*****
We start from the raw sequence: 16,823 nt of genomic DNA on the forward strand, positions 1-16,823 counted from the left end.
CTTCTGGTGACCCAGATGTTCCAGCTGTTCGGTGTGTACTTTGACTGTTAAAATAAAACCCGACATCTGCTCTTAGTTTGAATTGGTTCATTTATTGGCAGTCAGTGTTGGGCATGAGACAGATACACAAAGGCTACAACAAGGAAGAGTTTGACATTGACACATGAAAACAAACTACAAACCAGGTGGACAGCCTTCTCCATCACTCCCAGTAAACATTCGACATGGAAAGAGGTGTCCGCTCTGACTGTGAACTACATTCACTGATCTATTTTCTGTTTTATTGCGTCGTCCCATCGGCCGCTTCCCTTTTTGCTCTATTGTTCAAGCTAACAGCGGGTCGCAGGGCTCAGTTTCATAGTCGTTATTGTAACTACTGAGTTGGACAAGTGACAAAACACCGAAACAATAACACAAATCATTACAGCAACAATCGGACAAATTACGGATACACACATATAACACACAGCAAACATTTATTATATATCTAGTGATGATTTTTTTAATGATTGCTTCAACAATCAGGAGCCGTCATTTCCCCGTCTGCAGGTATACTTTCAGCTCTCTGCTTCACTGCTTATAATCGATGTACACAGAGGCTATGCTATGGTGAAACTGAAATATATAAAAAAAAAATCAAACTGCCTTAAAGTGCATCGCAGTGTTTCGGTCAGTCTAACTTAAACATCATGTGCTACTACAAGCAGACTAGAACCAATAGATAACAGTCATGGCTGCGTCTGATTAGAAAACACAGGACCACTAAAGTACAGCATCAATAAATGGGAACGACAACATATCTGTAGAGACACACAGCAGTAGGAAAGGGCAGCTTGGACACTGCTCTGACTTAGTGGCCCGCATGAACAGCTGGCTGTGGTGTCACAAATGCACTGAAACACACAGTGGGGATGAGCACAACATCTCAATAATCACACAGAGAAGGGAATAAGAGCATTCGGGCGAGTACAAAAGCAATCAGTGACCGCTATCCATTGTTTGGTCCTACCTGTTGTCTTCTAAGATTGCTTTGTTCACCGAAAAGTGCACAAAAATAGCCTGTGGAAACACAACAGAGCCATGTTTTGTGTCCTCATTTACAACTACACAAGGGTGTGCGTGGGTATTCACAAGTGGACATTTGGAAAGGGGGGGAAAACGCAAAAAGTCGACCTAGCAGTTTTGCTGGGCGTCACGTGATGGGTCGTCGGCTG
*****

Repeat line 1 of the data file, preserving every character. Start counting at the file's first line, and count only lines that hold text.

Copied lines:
We start from the raw sequence: 16,823 nt of genomic DNA on the forward strand, positions 1-16,823 counted from the left end.